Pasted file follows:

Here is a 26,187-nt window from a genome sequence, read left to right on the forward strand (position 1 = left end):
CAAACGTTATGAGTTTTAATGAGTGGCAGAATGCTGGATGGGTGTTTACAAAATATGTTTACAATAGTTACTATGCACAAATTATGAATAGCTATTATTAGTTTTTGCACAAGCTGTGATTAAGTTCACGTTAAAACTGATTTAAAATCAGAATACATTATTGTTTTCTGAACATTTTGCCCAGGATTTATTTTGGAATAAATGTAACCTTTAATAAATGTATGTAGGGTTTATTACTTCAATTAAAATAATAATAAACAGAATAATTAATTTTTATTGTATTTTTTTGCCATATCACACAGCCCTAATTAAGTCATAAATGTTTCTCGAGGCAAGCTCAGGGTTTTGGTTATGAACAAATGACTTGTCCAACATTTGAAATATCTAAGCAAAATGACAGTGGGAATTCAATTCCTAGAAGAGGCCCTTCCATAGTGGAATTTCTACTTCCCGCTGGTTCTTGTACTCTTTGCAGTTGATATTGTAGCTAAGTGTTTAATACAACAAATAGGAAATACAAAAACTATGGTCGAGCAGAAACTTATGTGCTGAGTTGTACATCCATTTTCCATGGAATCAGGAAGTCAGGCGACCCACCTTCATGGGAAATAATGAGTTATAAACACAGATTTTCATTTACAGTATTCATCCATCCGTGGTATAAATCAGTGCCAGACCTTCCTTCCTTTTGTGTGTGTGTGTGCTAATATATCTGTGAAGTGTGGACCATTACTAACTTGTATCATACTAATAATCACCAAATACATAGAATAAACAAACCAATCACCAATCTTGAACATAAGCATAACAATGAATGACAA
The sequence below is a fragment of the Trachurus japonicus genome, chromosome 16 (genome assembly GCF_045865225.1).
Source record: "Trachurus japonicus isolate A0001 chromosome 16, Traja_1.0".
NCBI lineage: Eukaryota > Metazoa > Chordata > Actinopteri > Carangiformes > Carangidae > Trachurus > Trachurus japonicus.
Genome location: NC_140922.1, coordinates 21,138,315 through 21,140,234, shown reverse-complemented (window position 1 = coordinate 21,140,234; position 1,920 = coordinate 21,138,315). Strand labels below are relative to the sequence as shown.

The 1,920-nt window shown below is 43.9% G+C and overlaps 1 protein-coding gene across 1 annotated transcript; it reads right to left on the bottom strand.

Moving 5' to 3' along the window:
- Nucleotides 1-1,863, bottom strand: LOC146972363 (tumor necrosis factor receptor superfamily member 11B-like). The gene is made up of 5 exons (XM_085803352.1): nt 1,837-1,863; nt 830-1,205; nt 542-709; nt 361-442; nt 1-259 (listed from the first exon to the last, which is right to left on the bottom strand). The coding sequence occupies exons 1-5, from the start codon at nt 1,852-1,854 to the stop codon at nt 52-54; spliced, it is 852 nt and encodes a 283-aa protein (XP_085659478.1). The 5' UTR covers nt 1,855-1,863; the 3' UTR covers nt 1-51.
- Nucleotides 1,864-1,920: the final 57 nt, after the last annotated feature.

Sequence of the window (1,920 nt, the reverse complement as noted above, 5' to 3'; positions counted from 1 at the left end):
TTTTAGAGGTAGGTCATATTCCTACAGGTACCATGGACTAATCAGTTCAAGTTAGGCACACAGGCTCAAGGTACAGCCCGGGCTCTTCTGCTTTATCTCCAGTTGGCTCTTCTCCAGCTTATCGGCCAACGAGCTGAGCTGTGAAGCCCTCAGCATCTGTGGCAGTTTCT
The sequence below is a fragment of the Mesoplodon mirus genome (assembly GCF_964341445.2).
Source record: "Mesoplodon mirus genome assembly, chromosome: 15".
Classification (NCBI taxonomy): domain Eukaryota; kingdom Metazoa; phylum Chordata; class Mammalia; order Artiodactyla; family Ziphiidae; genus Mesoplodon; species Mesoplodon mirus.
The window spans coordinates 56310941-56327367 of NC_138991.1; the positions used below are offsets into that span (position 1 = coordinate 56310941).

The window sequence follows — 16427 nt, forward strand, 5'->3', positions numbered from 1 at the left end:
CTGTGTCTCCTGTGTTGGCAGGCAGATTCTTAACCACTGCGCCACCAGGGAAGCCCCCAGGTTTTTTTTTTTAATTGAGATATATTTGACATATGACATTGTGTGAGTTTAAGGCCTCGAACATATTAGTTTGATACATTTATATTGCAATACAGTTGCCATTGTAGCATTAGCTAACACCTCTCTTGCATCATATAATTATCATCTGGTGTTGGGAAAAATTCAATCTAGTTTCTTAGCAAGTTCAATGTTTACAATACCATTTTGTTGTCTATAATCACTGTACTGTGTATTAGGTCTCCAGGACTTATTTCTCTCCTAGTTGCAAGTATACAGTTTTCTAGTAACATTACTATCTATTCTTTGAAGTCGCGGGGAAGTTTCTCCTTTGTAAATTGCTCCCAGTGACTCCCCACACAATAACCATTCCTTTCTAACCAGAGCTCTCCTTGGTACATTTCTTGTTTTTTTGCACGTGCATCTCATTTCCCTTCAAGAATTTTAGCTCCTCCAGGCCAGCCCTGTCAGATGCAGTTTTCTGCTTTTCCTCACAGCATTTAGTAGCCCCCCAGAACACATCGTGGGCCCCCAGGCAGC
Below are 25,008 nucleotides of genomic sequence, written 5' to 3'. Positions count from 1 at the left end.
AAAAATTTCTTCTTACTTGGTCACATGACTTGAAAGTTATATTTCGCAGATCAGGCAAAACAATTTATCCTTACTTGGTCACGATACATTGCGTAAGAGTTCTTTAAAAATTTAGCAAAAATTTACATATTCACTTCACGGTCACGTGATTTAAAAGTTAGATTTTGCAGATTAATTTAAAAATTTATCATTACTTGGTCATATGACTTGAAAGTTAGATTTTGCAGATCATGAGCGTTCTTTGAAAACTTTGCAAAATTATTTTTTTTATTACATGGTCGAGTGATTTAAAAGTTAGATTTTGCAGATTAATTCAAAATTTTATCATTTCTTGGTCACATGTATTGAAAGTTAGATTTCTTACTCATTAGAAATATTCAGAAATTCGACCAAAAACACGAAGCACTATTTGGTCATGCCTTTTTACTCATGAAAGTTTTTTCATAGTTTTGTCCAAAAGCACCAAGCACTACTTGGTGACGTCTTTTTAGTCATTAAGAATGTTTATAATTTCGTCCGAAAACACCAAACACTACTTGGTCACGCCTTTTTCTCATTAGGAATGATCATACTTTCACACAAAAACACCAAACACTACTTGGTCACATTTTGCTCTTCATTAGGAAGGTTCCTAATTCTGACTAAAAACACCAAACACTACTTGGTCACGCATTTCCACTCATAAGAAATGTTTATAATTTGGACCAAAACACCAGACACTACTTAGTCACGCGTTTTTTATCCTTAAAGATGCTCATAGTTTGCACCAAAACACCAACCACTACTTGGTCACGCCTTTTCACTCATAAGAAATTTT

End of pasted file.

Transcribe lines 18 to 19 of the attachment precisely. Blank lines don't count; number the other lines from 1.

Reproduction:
CTGTGTCTCCTGTGTTGGCAGGCAGATTCTTAACCACTGCGCCACCAGGGAAGCCCCCAGGTTTTTTTTTTTAATTGAGATATATTTGACATATGACATTGTGTGAGTTTAAGGCCTCGAACATATTAGTTTGATACATTTATATTGCAATACAGTTGCCATTGTAGCATTAGCTAACACCTCTCTTGCATCATATAATTATCATCTGGTGTTGGGAAAAATTCAATCTAGTTTCTTAGCAAGTTCAATGTTTACAATACCATTTTGTTGTCTATAATCACTGTACTGTGTATTAGGTCTCCAGGACTTATTTCTCTCCTAGTTGCAAGTATACAGTTTTCTAGTAACATTACTATCTATTCTTTGAAGTCGCGGGGAAGTTTCTCCTTTGTAAATTGCTCCCAGTGACTCCCCACACAATAACCATTCCTTTCTAACCAGAGCTCTCCTTGGTACATTTCTTGTTTTTTTGCACGTGCATCTCATTTCCCTTCAAGAATTTTAGCTCCTCCAGGCCAGCCCTGTCAGATGCAGTTTTCTGCTTTTCCTCACAGCATTTAGTAGCCCCCCAGAACACATCGTGGGCCCCCAGGCAGC
Below are 25,008 nucleotides of genomic sequence, written 5' to 3'. Positions count from 1 at the left end.